Eighteen months ago, when I was a beginner in the...

Eighteen months ago, when I was a beginner in the study of Christian Science, a statement from its text-book arrested my attention. With my mind steeped in pantheism, I had taken up Science and Health in the hope of learning from its pages a way to the solution of the perplexing problems of life and mind which then confronted me. While I had found numerous passages, beautiful and grand, that on page 89, line 17, appealed most strongly to that love of understanding which had led me to the open door of Christian Science. Like Maggie Tulliver, I had thirsted for all knowledge. I had known the blind, unconscious yearning for something which would link together the wonderful impressions of this mysterious life and give my soul a sense of home in it; and furthermore, the yearning had become a sharp hunger which demanded speedy satisfaction. From Balzac, from Hugo, from Carlyle, from Emerson, each in turn, I had caught glimpses of the living energies of divine Life, yet these seers had given me no clearly defined sense of a Principle which could enable me to govern my thinking. It was from Science and Health that I learned how thought is to be guarded and controlled.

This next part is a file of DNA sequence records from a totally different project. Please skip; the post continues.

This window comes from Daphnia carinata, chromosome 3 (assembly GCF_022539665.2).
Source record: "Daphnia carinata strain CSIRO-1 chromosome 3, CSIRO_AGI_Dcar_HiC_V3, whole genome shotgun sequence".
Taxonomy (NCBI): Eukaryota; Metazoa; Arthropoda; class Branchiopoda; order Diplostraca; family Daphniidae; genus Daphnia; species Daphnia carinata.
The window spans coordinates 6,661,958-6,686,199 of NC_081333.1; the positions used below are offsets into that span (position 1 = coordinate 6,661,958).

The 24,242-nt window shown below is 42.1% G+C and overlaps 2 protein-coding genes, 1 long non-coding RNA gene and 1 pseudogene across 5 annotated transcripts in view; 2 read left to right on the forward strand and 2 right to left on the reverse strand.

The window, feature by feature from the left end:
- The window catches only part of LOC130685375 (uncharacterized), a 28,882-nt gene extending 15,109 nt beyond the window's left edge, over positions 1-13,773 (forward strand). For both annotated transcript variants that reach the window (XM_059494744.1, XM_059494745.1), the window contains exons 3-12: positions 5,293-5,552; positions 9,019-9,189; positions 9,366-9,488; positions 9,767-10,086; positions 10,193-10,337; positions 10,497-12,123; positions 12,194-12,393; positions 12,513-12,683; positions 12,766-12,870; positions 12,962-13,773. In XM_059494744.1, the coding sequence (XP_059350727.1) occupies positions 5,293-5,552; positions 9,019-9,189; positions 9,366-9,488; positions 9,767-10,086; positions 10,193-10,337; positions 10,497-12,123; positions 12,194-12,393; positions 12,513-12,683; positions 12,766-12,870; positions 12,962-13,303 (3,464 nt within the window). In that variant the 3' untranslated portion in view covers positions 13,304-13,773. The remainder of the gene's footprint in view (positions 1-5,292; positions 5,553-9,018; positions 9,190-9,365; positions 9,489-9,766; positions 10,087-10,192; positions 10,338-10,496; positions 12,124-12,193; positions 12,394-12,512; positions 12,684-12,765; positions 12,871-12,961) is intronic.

From this book I learned the only rational, and therefore satisfying, interpreation of the Bible. While I believed life to be in matter, soul in body, the glorious admonitions of Paul would only perplex me. In my earliest readings of our text-book, mortal mind rebelled against the teaching that God was not the author of the material universe. The uncompromising statements which declare that matter is unreal and unknown to God, created a violent storm in a mortal thought which believed the visible universe to be God. But at last came a day when the glorious pages of Apocalypse lifted me up to that plane of seeing where I could more clearly understand Mrs. Eddy's teaching relative to matter and spirit. (Science and Health, p. 573.) The joy of that revelation surpassed anything within the reach of my memory. Then it was that the immaculate conception of Jesus and his resurrection were as clear to my spiritual sense as any problem in geometry had ever been to my human reason. I had been a wanderer through many strange lands of philosophic thought, but at last I found myself truly established in the realm of Mind, where the supremacy of Spirit was no longer a matter of opinion but where the allness of Spirit was spiritually discerned.

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